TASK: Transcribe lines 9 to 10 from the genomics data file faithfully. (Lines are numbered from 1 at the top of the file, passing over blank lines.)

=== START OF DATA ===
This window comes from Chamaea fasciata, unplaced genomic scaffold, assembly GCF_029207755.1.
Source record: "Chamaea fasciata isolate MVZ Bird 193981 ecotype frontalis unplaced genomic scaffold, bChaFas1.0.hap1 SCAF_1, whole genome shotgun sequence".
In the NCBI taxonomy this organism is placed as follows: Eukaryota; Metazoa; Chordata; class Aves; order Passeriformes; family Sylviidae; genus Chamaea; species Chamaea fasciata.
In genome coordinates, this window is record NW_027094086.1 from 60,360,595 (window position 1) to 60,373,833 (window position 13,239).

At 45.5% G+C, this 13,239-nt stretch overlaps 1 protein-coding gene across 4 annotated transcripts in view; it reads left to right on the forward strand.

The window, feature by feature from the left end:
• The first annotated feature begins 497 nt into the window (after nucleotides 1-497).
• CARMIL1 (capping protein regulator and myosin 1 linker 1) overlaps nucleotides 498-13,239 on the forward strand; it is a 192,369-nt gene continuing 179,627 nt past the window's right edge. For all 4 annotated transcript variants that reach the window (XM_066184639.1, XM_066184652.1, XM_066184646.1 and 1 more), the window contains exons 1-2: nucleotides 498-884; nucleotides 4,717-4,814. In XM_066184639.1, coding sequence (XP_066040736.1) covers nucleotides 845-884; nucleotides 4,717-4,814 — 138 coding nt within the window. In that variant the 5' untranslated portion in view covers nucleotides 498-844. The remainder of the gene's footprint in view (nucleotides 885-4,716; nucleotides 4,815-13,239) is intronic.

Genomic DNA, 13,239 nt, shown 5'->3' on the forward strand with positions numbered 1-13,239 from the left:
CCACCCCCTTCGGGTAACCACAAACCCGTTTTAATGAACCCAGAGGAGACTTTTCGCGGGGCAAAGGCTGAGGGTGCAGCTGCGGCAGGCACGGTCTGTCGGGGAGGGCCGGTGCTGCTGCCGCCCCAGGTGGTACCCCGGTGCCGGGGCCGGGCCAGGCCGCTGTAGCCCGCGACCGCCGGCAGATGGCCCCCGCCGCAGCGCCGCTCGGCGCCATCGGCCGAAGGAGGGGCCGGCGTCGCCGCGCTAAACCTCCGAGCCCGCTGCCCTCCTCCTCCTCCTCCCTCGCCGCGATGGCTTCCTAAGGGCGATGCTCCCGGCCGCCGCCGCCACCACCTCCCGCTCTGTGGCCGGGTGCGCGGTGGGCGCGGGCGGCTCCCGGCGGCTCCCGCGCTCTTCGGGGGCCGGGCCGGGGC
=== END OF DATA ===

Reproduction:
Genomic DNA, 13,239 nt, shown 5'->3' on the forward strand with positions numbered 1-13,239 from the left:
CCACCCCCTTCGGGTAACCACAAACCCGTTTTAATGAACCCAGAGGAGACTTTTCGCGGGGCAAAGGCTGAGGGTGCAGCTGCGGCAGGCACGGTCTGTCGGGGAGGGCCGGTGCTGCTGCCGCCCCAGGTGGTACCCCGGTGCCGGGGCCGGGCCAGGCCGCTGTAGCCCGCGACCGCCGGCAGATGGCCCCCGCCGCAGCGCCGCTCGGCGCCATCGGCCGAAGGAGGGGCCGGCGTCGCCGCGCTAAACCTCCGAGCCCGCTGCCCTCCTCCTCCTCCTCCCTCGCCGCGATGGCTTCCTAAGGGCGATGCTCCCGGCCGCCGCCGCCACCACCTCCCGCTCTGTGGCCGGGTGCGCGGTGGGCGCGGGCGGCTCCCGGCGGCTCCCGCGCTCTTCGGGGGCCGGGCCGGGGC